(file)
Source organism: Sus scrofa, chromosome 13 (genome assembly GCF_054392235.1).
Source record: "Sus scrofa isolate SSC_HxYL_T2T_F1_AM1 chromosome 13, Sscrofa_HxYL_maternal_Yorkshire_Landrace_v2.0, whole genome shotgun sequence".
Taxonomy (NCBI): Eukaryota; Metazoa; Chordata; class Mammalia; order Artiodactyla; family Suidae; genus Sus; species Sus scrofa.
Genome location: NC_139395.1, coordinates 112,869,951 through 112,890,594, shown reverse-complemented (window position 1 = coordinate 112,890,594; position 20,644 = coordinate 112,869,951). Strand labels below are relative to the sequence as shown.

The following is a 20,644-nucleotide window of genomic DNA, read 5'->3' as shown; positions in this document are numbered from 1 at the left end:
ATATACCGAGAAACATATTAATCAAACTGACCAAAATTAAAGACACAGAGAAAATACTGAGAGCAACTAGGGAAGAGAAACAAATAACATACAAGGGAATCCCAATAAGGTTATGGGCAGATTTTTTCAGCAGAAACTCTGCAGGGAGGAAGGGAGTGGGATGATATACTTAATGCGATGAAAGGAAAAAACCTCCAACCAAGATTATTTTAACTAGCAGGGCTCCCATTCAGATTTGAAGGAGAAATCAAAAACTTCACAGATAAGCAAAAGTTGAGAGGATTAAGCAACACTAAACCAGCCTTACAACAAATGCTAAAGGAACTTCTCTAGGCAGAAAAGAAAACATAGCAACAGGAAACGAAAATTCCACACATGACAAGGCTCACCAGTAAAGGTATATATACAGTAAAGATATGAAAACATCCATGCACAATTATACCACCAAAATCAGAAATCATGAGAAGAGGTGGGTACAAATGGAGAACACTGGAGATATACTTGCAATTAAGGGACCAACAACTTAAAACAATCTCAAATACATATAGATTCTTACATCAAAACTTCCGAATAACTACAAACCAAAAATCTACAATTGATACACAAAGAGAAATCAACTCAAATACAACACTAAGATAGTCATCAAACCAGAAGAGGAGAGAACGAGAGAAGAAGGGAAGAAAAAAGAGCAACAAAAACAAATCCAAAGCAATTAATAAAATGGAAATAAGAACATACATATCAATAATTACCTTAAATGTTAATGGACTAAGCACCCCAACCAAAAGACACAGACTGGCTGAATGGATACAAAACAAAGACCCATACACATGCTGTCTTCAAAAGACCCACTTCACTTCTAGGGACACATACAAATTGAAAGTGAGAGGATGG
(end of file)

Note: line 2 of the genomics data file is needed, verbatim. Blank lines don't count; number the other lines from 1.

Source record: "Sus scrofa isolate SSC_HxYL_T2T_F1_AM1 chromosome 13, Sscrofa_HxYL_maternal_Yorkshire_Landrace_v2.0, whole genome shotgun sequence".